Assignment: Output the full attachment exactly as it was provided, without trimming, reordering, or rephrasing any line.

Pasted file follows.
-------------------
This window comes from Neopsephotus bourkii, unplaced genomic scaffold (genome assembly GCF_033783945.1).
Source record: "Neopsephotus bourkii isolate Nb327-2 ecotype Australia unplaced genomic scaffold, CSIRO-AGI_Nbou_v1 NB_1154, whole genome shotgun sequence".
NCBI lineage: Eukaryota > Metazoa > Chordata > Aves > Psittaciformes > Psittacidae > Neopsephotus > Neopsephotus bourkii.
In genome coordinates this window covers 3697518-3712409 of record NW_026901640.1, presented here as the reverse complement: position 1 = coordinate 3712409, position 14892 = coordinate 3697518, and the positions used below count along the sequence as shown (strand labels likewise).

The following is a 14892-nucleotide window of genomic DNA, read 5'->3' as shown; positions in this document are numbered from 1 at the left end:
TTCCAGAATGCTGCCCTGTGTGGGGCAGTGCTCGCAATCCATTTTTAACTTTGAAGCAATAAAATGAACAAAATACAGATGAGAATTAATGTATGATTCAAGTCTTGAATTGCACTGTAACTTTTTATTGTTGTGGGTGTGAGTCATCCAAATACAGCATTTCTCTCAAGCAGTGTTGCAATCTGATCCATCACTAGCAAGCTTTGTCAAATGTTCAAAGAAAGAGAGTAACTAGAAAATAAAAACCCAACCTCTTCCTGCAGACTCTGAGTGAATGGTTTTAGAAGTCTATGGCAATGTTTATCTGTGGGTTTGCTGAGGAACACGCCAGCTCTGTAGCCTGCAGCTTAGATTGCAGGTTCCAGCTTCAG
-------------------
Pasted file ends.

This window comes from Neopsephotus bourkii, unplaced genomic scaffold (genome assembly GCF_033783945.1).
Source record: "Neopsephotus bourkii isolate Nb327-2 ecotype Australia unplaced genomic scaffold, CSIRO-AGI_Nbou_v1 NB_1154, whole genome shotgun sequence".
NCBI lineage: Eukaryota > Metazoa > Chordata > Aves > Psittaciformes > Psittacidae > Neopsephotus > Neopsephotus bourkii.
In genome coordinates this window covers 3697518-3712409 of record NW_026901640.1, presented here as the reverse complement: position 1 = coordinate 3712409, position 14892 = coordinate 3697518, and the positions used below count along the sequence as shown (strand labels likewise).

The following is a 14892-nucleotide window of genomic DNA, read 5'->3' as shown; positions in this document are numbered from 1 at the left end:
TTCCAGAATGCTGCCCTGTGTGGGGCAGTGCTCGCAATCCATTTTTAACTTTGAAGCAATAAAATGAACAAAATACAGATGAGAATTAATGTATGATTCAAGTCTTGAATTGCACTGTAACTTTTTATTGTTGTGGGTGTGAGTCATCCAAATACAGCATTTCTCTCAAGCAGTGTTGCAATCTGATCCATCACTAGCAAGCTTTGTCAAATGTTCAAAGAAAGAGAGTAACTAGAAAATAAAAACCCAACCTCTTCCTGCAGACTCTGAGTGAATGGTTTTAGAAGTCTATGGCAATGTTTATCTGTGGGTTTGCTGAGGAACACGCCAGCTCTGTAGCCTGCAGCTTAGATTGCAGGTTCCAGCTTCAG